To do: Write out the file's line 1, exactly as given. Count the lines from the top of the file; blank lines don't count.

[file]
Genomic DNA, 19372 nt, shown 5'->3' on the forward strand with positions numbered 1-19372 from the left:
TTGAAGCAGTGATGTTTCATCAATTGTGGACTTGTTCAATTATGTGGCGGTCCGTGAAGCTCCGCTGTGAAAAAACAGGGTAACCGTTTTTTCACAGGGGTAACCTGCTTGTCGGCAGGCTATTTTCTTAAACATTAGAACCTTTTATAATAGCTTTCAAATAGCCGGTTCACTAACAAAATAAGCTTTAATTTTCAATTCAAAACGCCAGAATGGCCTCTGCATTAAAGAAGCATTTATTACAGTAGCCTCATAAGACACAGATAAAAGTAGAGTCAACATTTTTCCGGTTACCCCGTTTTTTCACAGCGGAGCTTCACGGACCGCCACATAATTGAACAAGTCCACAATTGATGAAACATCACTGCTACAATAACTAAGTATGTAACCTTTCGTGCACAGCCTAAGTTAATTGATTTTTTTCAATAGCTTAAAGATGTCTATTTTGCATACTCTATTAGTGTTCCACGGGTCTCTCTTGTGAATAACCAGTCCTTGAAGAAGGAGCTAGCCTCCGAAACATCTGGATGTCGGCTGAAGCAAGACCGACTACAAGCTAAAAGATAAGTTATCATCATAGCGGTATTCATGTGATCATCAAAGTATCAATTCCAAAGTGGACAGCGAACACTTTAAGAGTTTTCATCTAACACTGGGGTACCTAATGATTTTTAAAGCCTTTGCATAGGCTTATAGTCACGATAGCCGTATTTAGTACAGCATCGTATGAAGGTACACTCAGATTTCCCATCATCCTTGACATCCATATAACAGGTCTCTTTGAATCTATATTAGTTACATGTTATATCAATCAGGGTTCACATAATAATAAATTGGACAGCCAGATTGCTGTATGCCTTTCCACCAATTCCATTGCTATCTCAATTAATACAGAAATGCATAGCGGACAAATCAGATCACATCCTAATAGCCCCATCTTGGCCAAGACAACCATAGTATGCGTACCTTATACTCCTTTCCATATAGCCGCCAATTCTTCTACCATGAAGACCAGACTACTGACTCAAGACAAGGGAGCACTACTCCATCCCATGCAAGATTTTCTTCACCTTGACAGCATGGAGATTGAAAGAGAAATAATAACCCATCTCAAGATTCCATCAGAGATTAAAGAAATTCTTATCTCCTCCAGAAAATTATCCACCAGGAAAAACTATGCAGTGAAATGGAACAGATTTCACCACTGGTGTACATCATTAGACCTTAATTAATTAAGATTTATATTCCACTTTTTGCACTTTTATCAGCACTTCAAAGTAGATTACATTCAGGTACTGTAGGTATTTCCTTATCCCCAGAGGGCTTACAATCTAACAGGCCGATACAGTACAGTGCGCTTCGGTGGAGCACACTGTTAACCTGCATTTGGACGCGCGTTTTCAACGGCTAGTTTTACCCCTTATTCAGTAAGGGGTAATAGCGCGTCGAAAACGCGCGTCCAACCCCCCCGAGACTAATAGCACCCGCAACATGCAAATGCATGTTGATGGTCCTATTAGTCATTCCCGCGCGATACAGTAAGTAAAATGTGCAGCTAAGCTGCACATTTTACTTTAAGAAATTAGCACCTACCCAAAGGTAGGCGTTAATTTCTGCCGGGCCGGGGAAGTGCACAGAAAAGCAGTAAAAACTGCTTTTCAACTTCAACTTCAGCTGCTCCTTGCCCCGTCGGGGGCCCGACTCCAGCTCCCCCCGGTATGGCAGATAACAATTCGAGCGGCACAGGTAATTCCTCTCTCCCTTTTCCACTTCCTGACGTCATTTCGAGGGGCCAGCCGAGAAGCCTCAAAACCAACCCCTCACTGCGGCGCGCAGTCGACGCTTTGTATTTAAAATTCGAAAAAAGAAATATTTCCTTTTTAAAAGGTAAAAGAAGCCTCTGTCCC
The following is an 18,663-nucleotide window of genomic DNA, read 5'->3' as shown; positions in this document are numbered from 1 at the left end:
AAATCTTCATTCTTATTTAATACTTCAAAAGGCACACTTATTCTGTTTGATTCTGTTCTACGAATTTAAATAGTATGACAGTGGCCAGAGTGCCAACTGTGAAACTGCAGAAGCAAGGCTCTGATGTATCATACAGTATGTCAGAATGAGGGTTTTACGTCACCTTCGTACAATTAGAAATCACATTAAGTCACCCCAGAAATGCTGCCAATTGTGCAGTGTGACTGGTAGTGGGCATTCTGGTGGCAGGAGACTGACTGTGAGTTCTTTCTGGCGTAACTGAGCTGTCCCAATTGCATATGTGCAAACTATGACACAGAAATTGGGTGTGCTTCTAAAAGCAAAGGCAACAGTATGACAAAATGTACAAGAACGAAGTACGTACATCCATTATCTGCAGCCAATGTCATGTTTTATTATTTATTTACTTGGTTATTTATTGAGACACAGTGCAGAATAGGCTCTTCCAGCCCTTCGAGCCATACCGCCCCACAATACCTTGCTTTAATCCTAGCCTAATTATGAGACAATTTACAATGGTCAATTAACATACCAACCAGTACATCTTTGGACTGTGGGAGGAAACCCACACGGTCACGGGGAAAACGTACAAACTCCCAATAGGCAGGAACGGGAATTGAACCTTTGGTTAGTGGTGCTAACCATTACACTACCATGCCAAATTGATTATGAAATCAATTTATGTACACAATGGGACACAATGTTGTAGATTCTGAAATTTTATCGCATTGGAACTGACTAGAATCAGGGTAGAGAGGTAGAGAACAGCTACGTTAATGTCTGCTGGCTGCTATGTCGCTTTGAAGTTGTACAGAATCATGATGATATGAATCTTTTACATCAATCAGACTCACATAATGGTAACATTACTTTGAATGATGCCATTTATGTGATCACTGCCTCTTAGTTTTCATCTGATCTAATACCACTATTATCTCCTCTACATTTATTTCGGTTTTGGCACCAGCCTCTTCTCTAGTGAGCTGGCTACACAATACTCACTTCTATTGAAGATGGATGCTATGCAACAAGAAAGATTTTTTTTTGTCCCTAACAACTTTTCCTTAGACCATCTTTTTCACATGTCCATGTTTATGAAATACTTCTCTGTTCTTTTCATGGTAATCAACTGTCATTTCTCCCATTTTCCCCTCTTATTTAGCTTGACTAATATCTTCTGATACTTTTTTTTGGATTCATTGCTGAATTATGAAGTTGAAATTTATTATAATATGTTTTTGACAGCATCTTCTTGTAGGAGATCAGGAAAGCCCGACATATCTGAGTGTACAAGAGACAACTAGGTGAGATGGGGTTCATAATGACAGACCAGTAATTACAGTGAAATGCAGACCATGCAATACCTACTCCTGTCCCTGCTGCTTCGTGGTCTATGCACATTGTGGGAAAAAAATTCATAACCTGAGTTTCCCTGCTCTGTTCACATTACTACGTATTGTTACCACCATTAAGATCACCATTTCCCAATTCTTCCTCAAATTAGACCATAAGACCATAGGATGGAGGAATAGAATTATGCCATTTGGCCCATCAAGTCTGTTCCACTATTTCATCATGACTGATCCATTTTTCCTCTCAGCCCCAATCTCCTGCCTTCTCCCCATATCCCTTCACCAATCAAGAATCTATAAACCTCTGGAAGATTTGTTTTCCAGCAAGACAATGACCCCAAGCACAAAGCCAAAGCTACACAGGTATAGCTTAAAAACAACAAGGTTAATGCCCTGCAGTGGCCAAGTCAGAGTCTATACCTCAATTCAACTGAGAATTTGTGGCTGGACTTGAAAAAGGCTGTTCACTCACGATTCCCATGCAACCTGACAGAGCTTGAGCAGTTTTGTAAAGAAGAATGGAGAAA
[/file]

Genomic DNA, 19372 nt, shown 5'->3' on the forward strand with positions numbered 1-19372 from the left: